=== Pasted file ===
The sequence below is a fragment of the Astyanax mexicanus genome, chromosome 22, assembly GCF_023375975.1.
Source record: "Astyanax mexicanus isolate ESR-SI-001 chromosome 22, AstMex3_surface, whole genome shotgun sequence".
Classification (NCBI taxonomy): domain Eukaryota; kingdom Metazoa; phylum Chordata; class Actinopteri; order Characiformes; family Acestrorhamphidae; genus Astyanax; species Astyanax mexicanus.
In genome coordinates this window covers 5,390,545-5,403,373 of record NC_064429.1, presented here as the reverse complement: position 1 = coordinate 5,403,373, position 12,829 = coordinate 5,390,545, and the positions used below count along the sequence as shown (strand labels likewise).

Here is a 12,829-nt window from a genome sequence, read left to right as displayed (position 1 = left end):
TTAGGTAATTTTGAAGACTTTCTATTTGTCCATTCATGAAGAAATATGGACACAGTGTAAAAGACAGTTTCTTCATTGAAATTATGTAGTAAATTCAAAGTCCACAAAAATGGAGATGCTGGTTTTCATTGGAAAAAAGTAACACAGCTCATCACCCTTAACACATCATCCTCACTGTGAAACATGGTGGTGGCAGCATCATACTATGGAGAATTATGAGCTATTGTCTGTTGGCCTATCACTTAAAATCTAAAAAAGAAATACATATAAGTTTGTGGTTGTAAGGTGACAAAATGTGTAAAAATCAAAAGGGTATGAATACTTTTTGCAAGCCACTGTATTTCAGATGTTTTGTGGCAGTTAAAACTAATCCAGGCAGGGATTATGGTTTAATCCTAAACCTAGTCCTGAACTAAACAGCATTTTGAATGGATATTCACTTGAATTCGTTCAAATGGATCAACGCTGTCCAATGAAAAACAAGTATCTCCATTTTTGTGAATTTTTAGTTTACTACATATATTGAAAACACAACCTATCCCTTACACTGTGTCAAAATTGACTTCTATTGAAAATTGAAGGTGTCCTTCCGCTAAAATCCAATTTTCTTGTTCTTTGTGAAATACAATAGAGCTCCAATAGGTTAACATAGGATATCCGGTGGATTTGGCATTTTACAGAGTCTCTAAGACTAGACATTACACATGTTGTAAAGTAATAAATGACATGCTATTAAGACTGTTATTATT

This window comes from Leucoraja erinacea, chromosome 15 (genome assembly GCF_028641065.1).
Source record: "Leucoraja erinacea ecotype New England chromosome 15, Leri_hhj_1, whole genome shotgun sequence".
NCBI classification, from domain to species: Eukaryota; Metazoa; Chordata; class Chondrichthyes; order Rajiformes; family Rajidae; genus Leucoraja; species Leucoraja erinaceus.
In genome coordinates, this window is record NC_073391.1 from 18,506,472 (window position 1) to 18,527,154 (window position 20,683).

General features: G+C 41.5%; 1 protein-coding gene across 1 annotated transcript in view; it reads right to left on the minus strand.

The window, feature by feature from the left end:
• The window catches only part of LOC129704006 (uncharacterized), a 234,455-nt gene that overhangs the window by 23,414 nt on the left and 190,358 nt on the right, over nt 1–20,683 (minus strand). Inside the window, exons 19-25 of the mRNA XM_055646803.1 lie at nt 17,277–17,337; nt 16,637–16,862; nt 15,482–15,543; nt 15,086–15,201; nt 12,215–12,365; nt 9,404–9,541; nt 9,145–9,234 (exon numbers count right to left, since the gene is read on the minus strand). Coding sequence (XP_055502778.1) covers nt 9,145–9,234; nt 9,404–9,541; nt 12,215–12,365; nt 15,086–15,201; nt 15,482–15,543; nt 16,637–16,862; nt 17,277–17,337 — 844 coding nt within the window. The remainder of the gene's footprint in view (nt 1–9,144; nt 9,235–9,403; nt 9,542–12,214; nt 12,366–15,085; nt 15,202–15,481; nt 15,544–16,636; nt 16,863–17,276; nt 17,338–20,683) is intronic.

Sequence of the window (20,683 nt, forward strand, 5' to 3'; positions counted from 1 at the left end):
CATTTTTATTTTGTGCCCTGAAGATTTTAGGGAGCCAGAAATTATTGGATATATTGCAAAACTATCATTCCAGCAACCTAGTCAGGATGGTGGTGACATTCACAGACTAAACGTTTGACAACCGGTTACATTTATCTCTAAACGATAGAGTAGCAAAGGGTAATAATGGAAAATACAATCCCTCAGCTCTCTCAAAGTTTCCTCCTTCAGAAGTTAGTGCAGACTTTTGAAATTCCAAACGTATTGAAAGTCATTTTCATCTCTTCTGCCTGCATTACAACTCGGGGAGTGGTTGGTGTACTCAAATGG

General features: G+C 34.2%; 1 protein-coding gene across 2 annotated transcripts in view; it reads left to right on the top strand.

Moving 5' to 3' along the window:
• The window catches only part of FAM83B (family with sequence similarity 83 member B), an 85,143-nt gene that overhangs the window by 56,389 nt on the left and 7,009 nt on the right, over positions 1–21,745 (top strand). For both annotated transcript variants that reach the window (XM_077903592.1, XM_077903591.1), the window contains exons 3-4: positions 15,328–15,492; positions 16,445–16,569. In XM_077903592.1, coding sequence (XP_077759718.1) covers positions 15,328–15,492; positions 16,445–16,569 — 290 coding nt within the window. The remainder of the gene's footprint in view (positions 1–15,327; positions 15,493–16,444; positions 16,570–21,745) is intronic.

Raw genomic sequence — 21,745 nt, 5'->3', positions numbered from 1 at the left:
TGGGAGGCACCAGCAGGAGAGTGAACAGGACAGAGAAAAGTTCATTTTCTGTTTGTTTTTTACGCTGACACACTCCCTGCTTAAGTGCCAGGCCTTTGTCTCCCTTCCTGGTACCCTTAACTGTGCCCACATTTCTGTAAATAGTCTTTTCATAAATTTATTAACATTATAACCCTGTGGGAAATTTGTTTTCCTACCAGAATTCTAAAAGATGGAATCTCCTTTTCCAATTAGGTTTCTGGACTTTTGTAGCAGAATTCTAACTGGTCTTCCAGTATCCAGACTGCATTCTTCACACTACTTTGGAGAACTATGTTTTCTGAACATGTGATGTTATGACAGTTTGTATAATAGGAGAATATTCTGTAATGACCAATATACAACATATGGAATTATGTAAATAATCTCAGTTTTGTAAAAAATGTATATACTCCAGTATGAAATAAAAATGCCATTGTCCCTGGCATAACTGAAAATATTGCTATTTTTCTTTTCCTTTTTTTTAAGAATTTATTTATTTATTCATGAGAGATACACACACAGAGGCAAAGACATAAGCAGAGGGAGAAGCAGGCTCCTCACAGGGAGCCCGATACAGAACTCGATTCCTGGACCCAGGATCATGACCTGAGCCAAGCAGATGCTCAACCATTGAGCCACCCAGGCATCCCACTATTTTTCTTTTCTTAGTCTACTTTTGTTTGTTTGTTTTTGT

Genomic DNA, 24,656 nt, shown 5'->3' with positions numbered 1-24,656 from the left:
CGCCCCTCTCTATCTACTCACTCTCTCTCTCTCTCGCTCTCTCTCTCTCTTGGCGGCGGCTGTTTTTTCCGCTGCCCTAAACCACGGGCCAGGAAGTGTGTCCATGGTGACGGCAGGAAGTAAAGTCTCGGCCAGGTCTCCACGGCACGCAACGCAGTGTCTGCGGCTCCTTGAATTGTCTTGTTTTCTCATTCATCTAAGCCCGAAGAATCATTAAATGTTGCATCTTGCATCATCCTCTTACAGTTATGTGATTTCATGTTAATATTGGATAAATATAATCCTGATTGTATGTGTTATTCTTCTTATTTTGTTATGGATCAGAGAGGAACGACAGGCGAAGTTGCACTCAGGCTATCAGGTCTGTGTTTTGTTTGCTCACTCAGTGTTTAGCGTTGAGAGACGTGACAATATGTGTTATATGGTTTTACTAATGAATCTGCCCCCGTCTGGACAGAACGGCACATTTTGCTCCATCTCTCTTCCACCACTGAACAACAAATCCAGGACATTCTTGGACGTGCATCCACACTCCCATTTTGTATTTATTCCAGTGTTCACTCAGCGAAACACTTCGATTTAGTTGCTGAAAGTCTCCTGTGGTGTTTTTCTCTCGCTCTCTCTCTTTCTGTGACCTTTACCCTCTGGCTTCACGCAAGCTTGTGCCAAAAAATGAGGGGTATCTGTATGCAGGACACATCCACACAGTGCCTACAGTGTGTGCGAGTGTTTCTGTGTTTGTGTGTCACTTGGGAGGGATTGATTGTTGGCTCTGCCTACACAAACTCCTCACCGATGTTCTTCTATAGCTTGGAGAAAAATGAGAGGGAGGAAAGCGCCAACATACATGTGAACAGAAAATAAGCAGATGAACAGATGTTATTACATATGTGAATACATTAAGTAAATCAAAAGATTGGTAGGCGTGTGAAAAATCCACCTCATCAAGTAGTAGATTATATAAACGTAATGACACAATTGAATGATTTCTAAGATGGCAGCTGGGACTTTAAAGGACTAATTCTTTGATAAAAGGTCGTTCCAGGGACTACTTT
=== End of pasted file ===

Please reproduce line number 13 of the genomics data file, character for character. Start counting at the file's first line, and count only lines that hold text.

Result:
• The window catches only part of LOC129704006 (uncharacterized), a 234,455-nt gene that overhangs the window by 23,414 nt on the left and 190,358 nt on the right, over nt 1–20,683 (minus strand). Inside the window, exons 19-25 of the mRNA XM_055646803.1 lie at nt 17,277–17,337; nt 16,637–16,862; nt 15,482–15,543; nt 15,086–15,201; nt 12,215–12,365; nt 9,404–9,541; nt 9,145–9,234 (exon numbers count right to left, since the gene is read on the minus strand). Coding sequence (XP_055502778.1) covers nt 9,145–9,234; nt 9,404–9,541; nt 12,215–12,365; nt 15,086–15,201; nt 15,482–15,543; nt 16,637–16,862; nt 17,277–17,337 — 844 coding nt within the window. The remainder of the gene's footprint in view (nt 1–9,144; nt 9,235–9,403; nt 9,542–12,214; nt 12,366–15,085; nt 15,202–15,481; nt 15,544–16,636; nt 16,863–17,276; nt 17,338–20,683) is intronic.